Regional communities have always been the backbone of the agricultural sector. We recognise the names of many of these communities for the unique characteristics of their environment and production process (e.g. Champagne, Gouda, or Prosciutto di Parma).

When such a reputation entrenches itself in a geographic region, this is known as a Geographical Indication (‘GI’) for that product.

In Australia, the recognition of a GI is not something we have traditionally held as being of importance or worth protecting. This position may well be due to us being a new country without the history and culture of our European friends.

However, discussion of GIs has recently heated up Down Under as intellectual property protection is a focus of the forthcoming Australia-European Union Free Trade Agreement (‘FTA’).

The EU is Australia’s second largest trading partner, third largest export destination, and second largest services market. Accordingly, the resulting FTA will likely see a drastic increase in the flow of goods and services between Australia and the EU.

The controversy regarding intellectual property is that the EU wants Australia to provide greater protection for EU GIs in Australia. This protection could require the rebranding of numerous products sold by Australian businesses.

An example of this was seen not long ago with the use of the word ‘Champagne’. Additionally, Gouda (pronounced “How-da” by the Dutch) is being discounted in your local store given the soon to be signed FTA that will result in Gouda Holland becoming a Geographic Indication and therefore unable to be used unless the product complies with certain requirements. As you would imagine, extending this to other products produced by Australian farmers is concerning agriculturalists.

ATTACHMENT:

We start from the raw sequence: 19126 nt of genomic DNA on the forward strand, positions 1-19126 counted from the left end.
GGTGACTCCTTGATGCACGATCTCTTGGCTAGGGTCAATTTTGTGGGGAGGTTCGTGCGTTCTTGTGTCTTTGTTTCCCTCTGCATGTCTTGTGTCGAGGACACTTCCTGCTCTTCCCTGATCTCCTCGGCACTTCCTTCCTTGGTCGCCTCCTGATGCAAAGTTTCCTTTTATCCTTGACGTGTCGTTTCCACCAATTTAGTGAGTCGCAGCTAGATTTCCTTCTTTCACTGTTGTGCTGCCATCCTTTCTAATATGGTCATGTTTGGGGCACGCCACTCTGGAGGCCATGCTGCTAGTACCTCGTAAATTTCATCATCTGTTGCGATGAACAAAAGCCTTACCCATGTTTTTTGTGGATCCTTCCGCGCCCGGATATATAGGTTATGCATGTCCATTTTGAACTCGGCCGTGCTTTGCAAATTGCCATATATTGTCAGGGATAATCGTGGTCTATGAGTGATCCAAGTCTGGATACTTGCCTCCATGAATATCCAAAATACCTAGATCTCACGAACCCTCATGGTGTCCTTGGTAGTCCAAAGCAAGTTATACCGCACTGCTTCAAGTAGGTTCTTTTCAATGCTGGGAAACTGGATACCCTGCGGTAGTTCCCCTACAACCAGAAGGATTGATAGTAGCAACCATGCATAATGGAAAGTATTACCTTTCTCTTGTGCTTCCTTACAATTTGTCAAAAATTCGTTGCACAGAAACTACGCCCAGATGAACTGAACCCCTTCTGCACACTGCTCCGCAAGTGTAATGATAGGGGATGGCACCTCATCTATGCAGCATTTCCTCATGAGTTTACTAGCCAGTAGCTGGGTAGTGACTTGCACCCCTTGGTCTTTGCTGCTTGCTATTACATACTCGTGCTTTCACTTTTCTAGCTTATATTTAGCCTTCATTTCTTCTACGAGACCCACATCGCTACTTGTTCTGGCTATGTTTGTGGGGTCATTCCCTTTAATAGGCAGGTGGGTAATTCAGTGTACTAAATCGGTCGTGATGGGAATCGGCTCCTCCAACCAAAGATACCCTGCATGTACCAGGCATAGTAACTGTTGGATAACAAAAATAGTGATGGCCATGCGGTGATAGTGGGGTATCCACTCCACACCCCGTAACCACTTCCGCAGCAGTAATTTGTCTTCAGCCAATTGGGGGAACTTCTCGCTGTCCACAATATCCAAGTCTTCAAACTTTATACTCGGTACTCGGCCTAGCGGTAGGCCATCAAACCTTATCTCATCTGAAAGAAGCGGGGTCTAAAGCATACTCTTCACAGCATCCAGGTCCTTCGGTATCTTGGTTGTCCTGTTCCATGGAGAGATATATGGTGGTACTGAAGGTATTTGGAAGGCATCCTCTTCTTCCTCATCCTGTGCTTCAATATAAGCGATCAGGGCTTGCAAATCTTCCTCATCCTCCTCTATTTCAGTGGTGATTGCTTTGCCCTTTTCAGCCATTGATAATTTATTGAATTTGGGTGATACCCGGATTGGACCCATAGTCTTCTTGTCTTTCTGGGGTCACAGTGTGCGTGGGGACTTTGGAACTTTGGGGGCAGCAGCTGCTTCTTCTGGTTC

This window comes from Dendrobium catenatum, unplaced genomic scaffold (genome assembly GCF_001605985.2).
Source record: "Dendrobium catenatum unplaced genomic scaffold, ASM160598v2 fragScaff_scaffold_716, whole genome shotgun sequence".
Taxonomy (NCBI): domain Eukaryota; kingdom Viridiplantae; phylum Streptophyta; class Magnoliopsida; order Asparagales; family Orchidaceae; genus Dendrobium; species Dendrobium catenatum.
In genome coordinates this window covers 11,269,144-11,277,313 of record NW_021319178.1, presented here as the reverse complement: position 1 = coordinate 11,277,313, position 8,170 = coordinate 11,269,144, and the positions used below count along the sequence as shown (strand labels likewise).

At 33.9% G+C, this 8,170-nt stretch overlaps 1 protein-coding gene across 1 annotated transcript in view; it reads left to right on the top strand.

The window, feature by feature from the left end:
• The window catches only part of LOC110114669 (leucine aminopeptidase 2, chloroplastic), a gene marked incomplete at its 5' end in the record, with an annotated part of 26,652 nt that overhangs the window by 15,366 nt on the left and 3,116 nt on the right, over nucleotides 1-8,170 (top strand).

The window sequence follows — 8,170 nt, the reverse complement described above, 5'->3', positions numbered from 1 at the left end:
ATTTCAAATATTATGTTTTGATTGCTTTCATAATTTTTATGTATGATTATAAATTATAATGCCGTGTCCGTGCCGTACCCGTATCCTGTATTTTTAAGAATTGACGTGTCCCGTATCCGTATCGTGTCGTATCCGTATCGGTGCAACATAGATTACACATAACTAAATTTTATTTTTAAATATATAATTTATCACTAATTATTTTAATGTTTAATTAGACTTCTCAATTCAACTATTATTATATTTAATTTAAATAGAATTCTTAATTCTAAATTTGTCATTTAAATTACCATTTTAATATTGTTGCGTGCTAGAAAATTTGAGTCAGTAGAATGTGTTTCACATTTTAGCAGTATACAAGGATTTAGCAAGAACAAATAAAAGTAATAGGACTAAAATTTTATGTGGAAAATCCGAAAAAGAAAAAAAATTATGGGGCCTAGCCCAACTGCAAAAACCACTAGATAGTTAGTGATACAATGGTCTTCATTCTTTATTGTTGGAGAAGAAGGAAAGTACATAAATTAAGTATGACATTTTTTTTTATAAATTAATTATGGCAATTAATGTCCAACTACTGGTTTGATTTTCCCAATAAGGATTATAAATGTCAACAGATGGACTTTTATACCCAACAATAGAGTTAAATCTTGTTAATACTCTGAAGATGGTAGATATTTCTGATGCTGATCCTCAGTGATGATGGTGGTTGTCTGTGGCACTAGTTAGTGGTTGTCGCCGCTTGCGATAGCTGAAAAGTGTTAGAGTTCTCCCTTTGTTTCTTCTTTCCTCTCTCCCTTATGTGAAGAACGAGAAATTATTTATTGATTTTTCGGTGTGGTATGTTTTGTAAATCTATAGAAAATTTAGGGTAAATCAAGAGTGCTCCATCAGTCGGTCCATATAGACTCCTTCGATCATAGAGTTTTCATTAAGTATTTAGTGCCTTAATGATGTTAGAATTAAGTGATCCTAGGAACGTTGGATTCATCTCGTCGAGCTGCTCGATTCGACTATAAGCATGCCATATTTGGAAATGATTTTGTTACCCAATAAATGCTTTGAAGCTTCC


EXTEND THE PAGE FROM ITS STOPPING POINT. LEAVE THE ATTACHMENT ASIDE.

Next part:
Farmers with hereditary links to countries such as Greece, Italy, and Germany who have been manufacturing products in Australia in the same way as done in their ancestral homelands, are concerned that they may not be able to call their products by names such as Prosecco, Nero d’Avolal, or Dolcetto.

Are Australian Producers Taking the Pisco?

Harman’s Estate, based in Margaret River in Western Australia, recently caused a furore by releasing a range of Pisco-branded drinks produced in Australia. Pisco is a fruit spirit traditionally produced in Peru, from the fermentation and distillation of grapes.

The Peruvian Embassy sent a cease-and-desist letter, after which the winery doubled-down by claiming that Pisco is not a GI. The reason provided is that Pisco originates from both Peru and Chile, so it cannot receive protection as a GI. This reasoning is unlikely to get up because a GI does not necessarily exclude the possibility of an association with more than one location. Given that the European Commission accepts the Pisco GI for products originating from both Peru and Chile, the Australia-EU FTA may well result in Harman’s Estate having to pour their Pisco efforts down the drain. In that event, they really will have been Pisco-ing money up the wall.

Protecting Your GIs in Australia

In Australia, the main way to protect your GI if it isn’t legislated by the government is by registering a Certification trade mark with IP Australia.

Certification trade marks differ from typical trade marks in that there are specific criteria for acceptance. In particular, applicants must submit a set of rules for the mark’s use and must satisfy IP Australia that the registering organisation is capable of effectively overseeing its use.

Historical evidence and reputation are hugely important factors in successfully registering a GI in Australia, and these must be maintained to ensure continued protection. The deregistration of the Bohemia and Bohemia Crystal marks shows that a GI is not forever, and a concerted effort needs to go into maintaining their distinctiveness.

This article first appeared on WTR Daily, part of World Trademark Review, in September 2019. For further information, please go to